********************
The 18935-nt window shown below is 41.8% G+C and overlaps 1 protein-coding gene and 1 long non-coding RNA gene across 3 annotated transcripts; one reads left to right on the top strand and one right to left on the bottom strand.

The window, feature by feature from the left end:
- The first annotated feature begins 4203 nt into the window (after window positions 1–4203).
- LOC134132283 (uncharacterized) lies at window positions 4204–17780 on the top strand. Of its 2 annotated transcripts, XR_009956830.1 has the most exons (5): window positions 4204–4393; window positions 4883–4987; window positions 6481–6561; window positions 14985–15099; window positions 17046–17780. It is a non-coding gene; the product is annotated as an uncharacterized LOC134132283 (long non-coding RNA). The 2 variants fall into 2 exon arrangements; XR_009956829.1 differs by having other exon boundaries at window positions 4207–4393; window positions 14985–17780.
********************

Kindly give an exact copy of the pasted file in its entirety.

The 18935-nt window shown below is 41.8% G+C and overlaps 1 protein-coding gene and 1 long non-coding RNA gene across 3 annotated transcripts; one reads left to right on the top strand and one right to left on the bottom strand.

The window, feature by feature from the left end:
- The first annotated feature begins 4203 nt into the window (after window positions 1–4203).
- LOC134132283 (uncharacterized) lies at window positions 4204–17780 on the top strand. Of its 2 annotated transcripts, XR_009956830.1 has the most exons (5): window positions 4204–4393; window positions 4883–4987; window positions 6481–6561; window positions 14985–15099; window positions 17046–17780. It is a non-coding gene; the product is annotated as an uncharacterized LOC134132283 (long non-coding RNA). The 2 variants fall into 2 exon arrangements; XR_009956829.1 differs by having other exon boundaries at window positions 4207–4393; window positions 14985–17780.